2020 is the year that Kat Edmonson really embraces the dreamer inside of herself. After nearly 20 years in the music business, the singer seems completely comfortable with her style and voice, crafting her most complete vision of vintage jazz-pop on her latest record.
Kat’s new album “Dreamers Do” assembles a catalog of jazz standards and original compositions to paint a whimsical musical portrait of hopes, dreams, and wishes, all lived out in one evening. It’s a nighttime album for those who lay awake wondering what life might bring to them, and who need a touch of wonder to aid their journey into the stars.
At first glance, it seems like a more positive answer to Frank Sinatra’s classic album “In The Wee Small Hours of the Morning.” While on Sinatra’s album you can imagine Frank glumly staring out his window at 3am, a cigarette smoldering in between his fingers, here you can see Edmonson staring out the window (as she does on the album’s cover) and wondering about dreams, starlight, and life paths. Instead of wallowing in the sadness like Sinatra, Edmonson seems intent on finding the good things in life.
That’s why Edmonson shuffles through the bins of jazz classics and Disney sing-a-longs sure to delight fans new and old alike, even if some of these songs sound a little tired at times.
For songwriters staring out the window, dreams and wishes are often on their mind. “Dreamers Do” is an invitation to live inside of this dreamscape with Edmonson. At times the effect is thrillingly nostalgic and wonderfully mesmerizing, yet at others falls a little flat in its delivery. What is apparent throughout, though, is the hard-won optimism that Edmonson evokes.
Just eight years ago the scenery wasn’t so bright for Edmonson, though. Her 2012 album “Way Down Low” was, altogether, a fairly dark and desperate record, reaching down into the depths of the soul and plumbing into the emptiness and neediness inside of all of us. Despite that album’s heaviness, Kat’s most optimistic songs often shine through. “Lucky,” a cheery song about dreams and life, has remained one of her most iconic songs, and seems like the forerunner to “Dreamers Do” in many ways.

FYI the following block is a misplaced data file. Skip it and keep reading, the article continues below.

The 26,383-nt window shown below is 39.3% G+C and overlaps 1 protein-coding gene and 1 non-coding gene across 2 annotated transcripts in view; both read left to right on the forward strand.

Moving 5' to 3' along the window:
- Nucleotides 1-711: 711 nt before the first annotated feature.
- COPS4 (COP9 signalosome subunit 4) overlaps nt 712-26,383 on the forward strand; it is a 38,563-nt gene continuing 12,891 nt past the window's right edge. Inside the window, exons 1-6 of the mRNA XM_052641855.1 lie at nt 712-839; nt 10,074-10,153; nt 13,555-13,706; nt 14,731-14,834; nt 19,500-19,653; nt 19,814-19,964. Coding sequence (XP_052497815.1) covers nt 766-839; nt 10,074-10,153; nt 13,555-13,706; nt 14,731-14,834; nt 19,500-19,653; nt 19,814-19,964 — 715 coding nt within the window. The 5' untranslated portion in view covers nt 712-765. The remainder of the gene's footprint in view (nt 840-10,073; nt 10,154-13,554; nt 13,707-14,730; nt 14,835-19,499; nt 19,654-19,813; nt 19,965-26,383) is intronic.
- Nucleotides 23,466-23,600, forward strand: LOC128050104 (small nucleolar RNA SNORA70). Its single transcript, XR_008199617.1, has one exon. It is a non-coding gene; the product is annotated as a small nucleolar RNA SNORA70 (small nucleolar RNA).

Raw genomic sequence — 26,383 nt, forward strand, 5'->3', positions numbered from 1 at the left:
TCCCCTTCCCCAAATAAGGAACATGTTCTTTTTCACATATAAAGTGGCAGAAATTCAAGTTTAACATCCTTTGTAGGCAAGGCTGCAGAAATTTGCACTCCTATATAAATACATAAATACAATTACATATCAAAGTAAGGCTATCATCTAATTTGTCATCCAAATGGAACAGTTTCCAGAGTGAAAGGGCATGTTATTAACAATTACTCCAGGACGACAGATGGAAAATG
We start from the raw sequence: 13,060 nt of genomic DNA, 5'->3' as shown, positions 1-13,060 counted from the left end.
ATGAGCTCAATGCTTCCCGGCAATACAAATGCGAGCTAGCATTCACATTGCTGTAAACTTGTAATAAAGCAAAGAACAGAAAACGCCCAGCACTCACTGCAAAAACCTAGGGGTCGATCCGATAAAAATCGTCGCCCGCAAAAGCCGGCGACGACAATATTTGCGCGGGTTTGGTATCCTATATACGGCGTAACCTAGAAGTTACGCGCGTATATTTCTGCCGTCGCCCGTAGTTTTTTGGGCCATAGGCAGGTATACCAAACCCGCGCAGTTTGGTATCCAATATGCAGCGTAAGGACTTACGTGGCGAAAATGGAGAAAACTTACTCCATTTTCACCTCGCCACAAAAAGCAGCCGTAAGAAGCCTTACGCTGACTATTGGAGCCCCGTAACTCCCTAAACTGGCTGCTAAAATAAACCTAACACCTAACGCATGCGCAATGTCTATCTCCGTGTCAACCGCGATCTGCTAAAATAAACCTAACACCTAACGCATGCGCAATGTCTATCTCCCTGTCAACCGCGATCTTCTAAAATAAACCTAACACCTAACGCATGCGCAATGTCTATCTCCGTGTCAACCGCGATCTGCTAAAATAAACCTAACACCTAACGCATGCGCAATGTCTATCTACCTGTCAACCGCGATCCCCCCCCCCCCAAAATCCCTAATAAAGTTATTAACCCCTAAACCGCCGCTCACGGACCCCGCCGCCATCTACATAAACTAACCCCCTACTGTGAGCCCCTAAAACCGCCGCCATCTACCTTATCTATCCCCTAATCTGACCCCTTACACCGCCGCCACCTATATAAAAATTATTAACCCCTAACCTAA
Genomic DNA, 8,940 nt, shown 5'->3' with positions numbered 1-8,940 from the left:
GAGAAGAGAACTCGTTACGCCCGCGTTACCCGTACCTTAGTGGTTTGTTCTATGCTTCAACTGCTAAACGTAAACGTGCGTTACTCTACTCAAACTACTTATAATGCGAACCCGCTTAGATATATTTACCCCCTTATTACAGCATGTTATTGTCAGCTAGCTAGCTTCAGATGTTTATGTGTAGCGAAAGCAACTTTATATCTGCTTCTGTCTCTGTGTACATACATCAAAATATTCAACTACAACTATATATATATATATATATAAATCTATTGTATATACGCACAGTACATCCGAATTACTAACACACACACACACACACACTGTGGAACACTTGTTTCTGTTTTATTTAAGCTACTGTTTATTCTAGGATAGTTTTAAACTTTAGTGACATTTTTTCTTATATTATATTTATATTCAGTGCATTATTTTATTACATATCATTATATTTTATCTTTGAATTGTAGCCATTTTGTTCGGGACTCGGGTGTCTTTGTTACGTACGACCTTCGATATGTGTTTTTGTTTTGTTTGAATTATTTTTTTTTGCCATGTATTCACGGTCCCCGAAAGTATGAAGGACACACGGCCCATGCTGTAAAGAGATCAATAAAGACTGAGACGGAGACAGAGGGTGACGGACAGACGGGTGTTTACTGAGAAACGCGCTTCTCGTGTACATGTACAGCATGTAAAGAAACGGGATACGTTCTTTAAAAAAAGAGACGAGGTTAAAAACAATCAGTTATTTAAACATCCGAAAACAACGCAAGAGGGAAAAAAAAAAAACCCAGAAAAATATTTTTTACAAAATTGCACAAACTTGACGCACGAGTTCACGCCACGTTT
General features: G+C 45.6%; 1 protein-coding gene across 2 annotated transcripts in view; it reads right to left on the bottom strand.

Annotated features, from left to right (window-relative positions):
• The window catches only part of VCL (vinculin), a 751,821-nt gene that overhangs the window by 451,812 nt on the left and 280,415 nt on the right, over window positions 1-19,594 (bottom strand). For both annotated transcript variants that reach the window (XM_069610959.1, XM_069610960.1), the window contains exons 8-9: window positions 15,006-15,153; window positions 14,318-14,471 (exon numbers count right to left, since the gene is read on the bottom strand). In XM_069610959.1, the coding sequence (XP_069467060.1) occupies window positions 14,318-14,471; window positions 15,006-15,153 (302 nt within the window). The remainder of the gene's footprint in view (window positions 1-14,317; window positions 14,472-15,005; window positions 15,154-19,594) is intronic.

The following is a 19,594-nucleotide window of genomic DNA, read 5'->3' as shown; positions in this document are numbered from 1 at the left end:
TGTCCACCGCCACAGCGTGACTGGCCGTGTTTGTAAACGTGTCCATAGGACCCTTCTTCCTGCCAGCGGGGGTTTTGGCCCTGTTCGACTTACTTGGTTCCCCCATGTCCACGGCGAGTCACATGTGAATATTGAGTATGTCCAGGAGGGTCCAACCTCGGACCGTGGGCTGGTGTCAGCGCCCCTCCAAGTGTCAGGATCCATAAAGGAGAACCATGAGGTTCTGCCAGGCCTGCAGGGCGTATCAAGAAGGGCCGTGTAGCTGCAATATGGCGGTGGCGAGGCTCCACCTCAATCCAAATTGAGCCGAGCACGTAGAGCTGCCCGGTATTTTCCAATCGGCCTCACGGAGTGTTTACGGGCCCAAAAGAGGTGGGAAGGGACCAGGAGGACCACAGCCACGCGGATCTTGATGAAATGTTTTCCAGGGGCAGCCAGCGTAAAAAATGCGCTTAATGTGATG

“Life is just a dream / lucky you / lucky me.” Those lines from “Lucky” float back into my mind as the first songs from “Dreamers Do” float through the speakers.
“Dreamers Do” takes Edmonson’s dreamlike wanderings to the next level. Conceptually, the record moves across a slightly fantastical world of someone dreaming and reflecting throughout the night. It moves from dream scene to dream scene, from hope to wish and back again, stopping and soaking in the
The album takes a few interesting risks, though, especially with the wildly different take on “When You Wish Upon A Star.” Save the lyrics, the iconic song sounds nothing like the original, shifting around processed vocal harmonies and a slightly Latin rhythm.
Moving on to the faithful adaptation of “Chim Chim Cher-Ee,” the album starts to feel like the shifting world of a dream. This feeling is accentuated by the interludes, which bookend the songs with ambient sounds and instrumental wanderings. One of the stranger songs is “Someone’s in the House,” one of the few songs that Edmonson penned for the album.
Edmonson is at her best on melancholy numbers like “Very Good Advice,” a bottom-of-the-bin track by Sammy Fain and Bob Hilliard from 1951’s Alice In Wonderland. The gently bobbing song is held together by Edmonson’s bubbly voice, which creaks and crumbles so gently at the edges that it betrays a little bit of uncertainty in Edmonson’s night of dreaming:
“I give myself very good advice
But I very seldom follow it
That explains the trouble that I’m always in”
The singer’s aching tremolo and raspy high notes hit home on the track, which features some inspired piano in a spare arrangement that feels as though you’re sitting at the bar watching them play right in front of you.
Edmonson continues to open up on the next track “Too Late To Dream,” another song she penned for the album, and one of the finest tracks on “Dreamers Do.” The gently bouncing melody would have fit perfectly in any number of mid-century musicals, and the angelic backing vocals provide the perfect accompaniment to Kat’s yearning vocal work:
“Tell me little star, have I come too far?
Have all these dreams only been just that, just dreams?
Can I keep on believing like I could always do? Or is it too late to dream?”
As it journey’s through a night of dreams and wishes, “Dreamers Do” offers a little bit of every mood – questioning, hopefulness, angst, and wonder – and a little bit of various sounds and styles that the world of pop, jazz, and musicals have given us over the last century. Edmonston has proved herself as a true curator and purveyor of this world. If you’d like to join in, all you have to do is step into her dream.